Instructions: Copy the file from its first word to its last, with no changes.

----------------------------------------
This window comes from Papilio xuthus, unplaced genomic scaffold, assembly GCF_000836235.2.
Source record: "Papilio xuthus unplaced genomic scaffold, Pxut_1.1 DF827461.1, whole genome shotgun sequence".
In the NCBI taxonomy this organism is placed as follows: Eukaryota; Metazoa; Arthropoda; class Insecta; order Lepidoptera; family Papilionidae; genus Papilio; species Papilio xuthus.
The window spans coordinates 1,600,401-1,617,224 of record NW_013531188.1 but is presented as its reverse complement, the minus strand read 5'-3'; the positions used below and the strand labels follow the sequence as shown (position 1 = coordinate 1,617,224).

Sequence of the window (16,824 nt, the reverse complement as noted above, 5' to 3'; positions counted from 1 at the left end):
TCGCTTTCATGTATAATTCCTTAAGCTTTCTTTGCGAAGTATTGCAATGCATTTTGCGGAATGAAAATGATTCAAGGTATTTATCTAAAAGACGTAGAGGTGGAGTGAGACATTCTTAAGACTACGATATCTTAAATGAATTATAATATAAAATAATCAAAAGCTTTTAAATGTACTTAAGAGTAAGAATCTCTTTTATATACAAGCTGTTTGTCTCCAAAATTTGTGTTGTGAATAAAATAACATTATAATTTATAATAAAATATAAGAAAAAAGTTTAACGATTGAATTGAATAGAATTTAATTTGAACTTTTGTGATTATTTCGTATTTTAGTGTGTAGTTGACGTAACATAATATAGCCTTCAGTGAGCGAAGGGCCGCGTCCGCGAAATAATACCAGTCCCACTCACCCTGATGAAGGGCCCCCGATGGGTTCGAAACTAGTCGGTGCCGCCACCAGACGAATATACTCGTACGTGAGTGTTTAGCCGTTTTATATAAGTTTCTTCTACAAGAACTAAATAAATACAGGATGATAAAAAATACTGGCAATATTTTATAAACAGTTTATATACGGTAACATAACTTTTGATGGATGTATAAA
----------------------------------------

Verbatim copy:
This window comes from Papilio xuthus, unplaced genomic scaffold, assembly GCF_000836235.2.
Source record: "Papilio xuthus unplaced genomic scaffold, Pxut_1.1 DF827461.1, whole genome shotgun sequence".
In the NCBI taxonomy this organism is placed as follows: Eukaryota; Metazoa; Arthropoda; class Insecta; order Lepidoptera; family Papilionidae; genus Papilio; species Papilio xuthus.
The window spans coordinates 1,600,401-1,617,224 of record NW_013531188.1 but is presented as its reverse complement, the minus strand read 5'-3'; the positions used below and the strand labels follow the sequence as shown (position 1 = coordinate 1,617,224).

Sequence of the window (16,824 nt, the reverse complement as noted above, 5' to 3'; positions counted from 1 at the left end):
TCGCTTTCATGTATAATTCCTTAAGCTTTCTTTGCGAAGTATTGCAATGCATTTTGCGGAATGAAAATGATTCAAGGTATTTATCTAAAAGACGTAGAGGTGGAGTGAGACATTCTTAAGACTACGATATCTTAAATGAATTATAATATAAAATAATCAAAAGCTTTTAAATGTACTTAAGAGTAAGAATCTCTTTTATATACAAGCTGTTTGTCTCCAAAATTTGTGTTGTGAATAAAATAACATTATAATTTATAATAAAATATAAGAAAAAAGTTTAACGATTGAATTGAATAGAATTTAATTTGAACTTTTGTGATTATTTCGTATTTTAGTGTGTAGTTGACGTAACATAATATAGCCTTCAGTGAGCGAAGGGCCGCGTCCGCGAAATAATACCAGTCCCACTCACCCTGATGAAGGGCCCCCGATGGGTTCGAAACTAGTCGGTGCCGCCACCAGACGAATATACTCGTACGTGAGTGTTTAGCCGTTTTATATAAGTTTCTTCTACAAGAACTAAATAAATACAGGATGATAAAAAATACTGGCAATATTTTATAAACAGTTTATATACGGTAACATAACTTTTGATGGATGTATAAA